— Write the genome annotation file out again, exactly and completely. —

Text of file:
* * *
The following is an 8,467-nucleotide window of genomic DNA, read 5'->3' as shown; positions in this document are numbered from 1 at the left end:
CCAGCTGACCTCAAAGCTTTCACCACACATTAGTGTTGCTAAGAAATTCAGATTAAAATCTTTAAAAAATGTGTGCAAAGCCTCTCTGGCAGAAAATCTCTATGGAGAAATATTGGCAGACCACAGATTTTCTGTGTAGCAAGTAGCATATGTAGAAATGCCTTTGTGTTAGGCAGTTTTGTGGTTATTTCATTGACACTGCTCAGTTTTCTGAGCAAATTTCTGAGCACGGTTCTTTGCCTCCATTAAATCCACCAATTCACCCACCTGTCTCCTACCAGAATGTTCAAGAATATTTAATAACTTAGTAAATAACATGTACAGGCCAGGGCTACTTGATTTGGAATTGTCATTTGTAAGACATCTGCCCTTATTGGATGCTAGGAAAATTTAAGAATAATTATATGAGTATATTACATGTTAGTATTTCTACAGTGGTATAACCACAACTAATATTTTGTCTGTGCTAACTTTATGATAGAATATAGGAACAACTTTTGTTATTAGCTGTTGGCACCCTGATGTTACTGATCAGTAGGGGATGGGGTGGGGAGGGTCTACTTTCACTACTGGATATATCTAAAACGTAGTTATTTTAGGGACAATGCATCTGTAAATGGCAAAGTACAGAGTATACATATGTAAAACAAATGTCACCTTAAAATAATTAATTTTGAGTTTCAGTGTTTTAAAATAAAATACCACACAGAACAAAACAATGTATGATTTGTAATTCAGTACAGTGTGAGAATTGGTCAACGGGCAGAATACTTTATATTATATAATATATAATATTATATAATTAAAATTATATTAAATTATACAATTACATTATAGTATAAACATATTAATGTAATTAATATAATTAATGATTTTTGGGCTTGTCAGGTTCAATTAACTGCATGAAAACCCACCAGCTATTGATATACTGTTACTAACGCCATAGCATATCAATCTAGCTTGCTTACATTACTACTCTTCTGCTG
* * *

The following is an 8,467-nucleotide window of genomic DNA, read 5'->3' as shown; positions in this document are numbered from 1 at the left end:
CCAGCTGACCTCAAAGCTTTCACCACACATTAGTGTTGCTAAGAAATTCAGATTAAAATCTTTAAAAAATGTGTGCAAAGCCTCTCTGGCAGAAAATCTCTATGGAGAAATATTGGCAGACCACAGATTTTCTGTGTAGCAAGTAGCATATGTAGAAATGCCTTTGTGTTAGGCAGTTTTGTGGTTATTTCATTGACACTGCTCAGTTTTCTGAGCAAATTTCTGAGCACGGTTCTTTGCCTCCATTAAATCCACCAATTCACCCACCTGTCTCCTACCAGAATGTTCAAGAATATTTAATAACTTAGTAAATAACATGTACAGGCCAGGGCTACTTGATTTGGAATTGTCATTTGTAAGACATCTGCCCTTATTGGATGCTAGGAAAATTTAAGAATAATTATATGAGTATATTACATGTTAGTATTTCTACAGTGGTATAACCACAACTAATATTTTGTCTGTGCTAACTTTATGATAGAATATAGGAACAACTTTTGTTATTAGCTGTTGGCACCCTGATGTTACTGATCAGTAGGGGATGGGGTGGGGAGGGTCTACTTTCACTACTGGATATATCTAAAACGTAGTTATTTTAGGGACAATGCATCTGTAAATGGCAAAGTACAGAGTATACATATGTAAAACAAATGTCACCTTAAAATAATTAATTTTGAGTTTCAGTGTTTTAAAATAAAATACCACACAGAACAAAACAATGTATGATTTGTAATTCAGTACAGTGTGAGAATTGGTCAACGGGCAGAATACTTTATATTATATAATATATAATATTATATAATTAAAATTATATTAAATTATACAATTACATTATAGTATAAACATATTAATGTAATTAATATAATTAATGATTTTTGGGCTTGTCAGGTTCAATTAACTGCATGAAAACCCACCAGCTATTGATATACTGTTACTAACGCCATAGCATATCAATCTAGCTTGCTTACATTACTACTCTTCTGCTG